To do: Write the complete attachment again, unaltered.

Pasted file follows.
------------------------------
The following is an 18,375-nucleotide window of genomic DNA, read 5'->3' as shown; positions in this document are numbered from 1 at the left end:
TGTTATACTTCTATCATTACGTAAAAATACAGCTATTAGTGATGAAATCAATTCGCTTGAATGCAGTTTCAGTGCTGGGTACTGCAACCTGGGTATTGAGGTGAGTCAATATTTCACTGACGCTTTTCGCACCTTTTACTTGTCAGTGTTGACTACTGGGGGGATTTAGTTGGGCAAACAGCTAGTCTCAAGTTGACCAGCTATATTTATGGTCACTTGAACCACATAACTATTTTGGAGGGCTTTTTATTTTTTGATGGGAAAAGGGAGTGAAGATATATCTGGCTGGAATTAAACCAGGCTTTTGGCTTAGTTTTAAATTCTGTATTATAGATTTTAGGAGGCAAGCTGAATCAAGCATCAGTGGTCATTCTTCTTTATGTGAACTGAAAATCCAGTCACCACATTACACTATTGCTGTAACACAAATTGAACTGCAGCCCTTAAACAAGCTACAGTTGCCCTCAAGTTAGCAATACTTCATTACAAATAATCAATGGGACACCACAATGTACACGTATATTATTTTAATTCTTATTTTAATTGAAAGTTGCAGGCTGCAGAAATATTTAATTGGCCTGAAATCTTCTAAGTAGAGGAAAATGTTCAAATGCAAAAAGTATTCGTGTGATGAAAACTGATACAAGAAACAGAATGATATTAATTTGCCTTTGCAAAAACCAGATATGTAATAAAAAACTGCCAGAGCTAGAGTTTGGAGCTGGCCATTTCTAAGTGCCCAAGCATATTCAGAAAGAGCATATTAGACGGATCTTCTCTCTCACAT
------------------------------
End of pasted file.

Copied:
The following is an 18,375-nucleotide window of genomic DNA, read 5'->3' as shown; positions in this document are numbered from 1 at the left end:
TGTTATACTTCTATCATTACGTAAAAATACAGCTATTAGTGATGAAATCAATTCGCTTGAATGCAGTTTCAGTGCTGGGTACTGCAACCTGGGTATTGAGGTGAGTCAATATTTCACTGACGCTTTTCGCACCTTTTACTTGTCAGTGTTGACTACTGGGGGGATTTAGTTGGGCAAACAGCTAGTCTCAAGTTGACCAGCTATATTTATGGTCACTTGAACCACATAACTATTTTGGAGGGCTTTTTATTTTTTGATGGGAAAAGGGAGTGAAGATATATCTGGCTGGAATTAAACCAGGCTTTTGGCTTAGTTTTAAATTCTGTATTATAGATTTTAGGAGGCAAGCTGAATCAAGCATCAGTGGTCATTCTTCTTTATGTGAACTGAAAATCCAGTCACCACATTACACTATTGCTGTAACACAAATTGAACTGCAGCCCTTAAACAAGCTACAGTTGCCCTCAAGTTAGCAATACTTCATTACAAATAATCAATGGGACACCACAATGTACACGTATATTATTTTAATTCTTATTTTAATTGAAAGTTGCAGGCTGCAGAAATATTTAATTGGCCTGAAATCTTCTAAGTAGAGGAAAATGTTCAAATGCAAAAAGTATTCGTGTGATGAAAACTGATACAAGAAACAGAATGATATTAATTTGCCTTTGCAAAAACCAGATATGTAATAAAAAACTGCCAGAGCTAGAGTTTGGAGCTGGCCATTTCTAAGTGCCCAAGCATATTCAGAAAGAGCATATTAGACGGATCTTCTCTCTCACAT